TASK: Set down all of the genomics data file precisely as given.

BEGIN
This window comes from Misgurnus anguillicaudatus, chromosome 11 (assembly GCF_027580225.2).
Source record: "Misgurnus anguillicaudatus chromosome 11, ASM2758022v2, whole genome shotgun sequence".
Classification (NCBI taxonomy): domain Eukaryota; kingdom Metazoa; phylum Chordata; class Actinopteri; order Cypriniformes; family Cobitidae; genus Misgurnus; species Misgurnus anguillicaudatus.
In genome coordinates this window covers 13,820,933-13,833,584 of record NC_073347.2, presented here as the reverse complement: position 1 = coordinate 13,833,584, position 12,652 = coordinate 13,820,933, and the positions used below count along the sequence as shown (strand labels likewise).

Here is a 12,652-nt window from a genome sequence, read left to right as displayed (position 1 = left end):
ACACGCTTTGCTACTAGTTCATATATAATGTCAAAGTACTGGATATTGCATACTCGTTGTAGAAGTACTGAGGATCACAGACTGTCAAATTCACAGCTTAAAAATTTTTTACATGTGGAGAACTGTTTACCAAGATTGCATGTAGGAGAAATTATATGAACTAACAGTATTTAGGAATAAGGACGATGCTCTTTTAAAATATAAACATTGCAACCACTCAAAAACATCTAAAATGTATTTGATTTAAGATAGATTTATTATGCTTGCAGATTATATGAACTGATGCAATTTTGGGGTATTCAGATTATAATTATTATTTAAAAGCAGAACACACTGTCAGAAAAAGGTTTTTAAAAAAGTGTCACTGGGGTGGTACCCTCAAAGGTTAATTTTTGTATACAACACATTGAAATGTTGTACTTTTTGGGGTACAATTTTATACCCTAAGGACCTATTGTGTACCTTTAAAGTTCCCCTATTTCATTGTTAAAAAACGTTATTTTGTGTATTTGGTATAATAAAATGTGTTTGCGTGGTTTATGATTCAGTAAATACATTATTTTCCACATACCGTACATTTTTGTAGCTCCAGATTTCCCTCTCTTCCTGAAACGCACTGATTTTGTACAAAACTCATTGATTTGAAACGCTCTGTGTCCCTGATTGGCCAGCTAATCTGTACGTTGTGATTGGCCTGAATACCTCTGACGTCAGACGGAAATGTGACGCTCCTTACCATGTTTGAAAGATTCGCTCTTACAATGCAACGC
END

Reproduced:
This window comes from Misgurnus anguillicaudatus, chromosome 11 (assembly GCF_027580225.2).
Source record: "Misgurnus anguillicaudatus chromosome 11, ASM2758022v2, whole genome shotgun sequence".
Classification (NCBI taxonomy): domain Eukaryota; kingdom Metazoa; phylum Chordata; class Actinopteri; order Cypriniformes; family Cobitidae; genus Misgurnus; species Misgurnus anguillicaudatus.
In genome coordinates this window covers 13,820,933-13,833,584 of record NC_073347.2, presented here as the reverse complement: position 1 = coordinate 13,833,584, position 12,652 = coordinate 13,820,933, and the positions used below count along the sequence as shown (strand labels likewise).

Here is a 12,652-nt window from a genome sequence, read left to right as displayed (position 1 = left end):
ACACGCTTTGCTACTAGTTCATATATAATGTCAAAGTACTGGATATTGCATACTCGTTGTAGAAGTACTGAGGATCACAGACTGTCAAATTCACAGCTTAAAAATTTTTTACATGTGGAGAACTGTTTACCAAGATTGCATGTAGGAGAAATTATATGAACTAACAGTATTTAGGAATAAGGACGATGCTCTTTTAAAATATAAACATTGCAACCACTCAAAAACATCTAAAATGTATTTGATTTAAGATAGATTTATTATGCTTGCAGATTATATGAACTGATGCAATTTTGGGGTATTCAGATTATAATTATTATTTAAAAGCAGAACACACTGTCAGAAAAAGGTTTTTAAAAAAGTGTCACTGGGGTGGTACCCTCAAAGGTTAATTTTTGTATACAACACATTGAAATGTTGTACTTTTTGGGGTACAATTTTATACCCTAAGGACCTATTGTGTACCTTTAAAGTTCCCCTATTTCATTGTTAAAAAACGTTATTTTGTGTATTTGGTATAATAAAATGTGTTTGCGTGGTTTATGATTCAGTAAATACATTATTTTCCACATACCGTACATTTTTGTAGCTCCAGATTTCCCTCTCTTCCTGAAACGCACTGATTTTGTACAAAACTCATTGATTTGAAACGCTCTGTGTCCCTGATTGGCCAGCTAATCTGTACGTTGTGATTGGCCTGAATACCTCTGACGTCAGACGGAAATGTGACGCTCCTTACCATGTTTGAAAGATTCGCTCTTACAATGCAACGC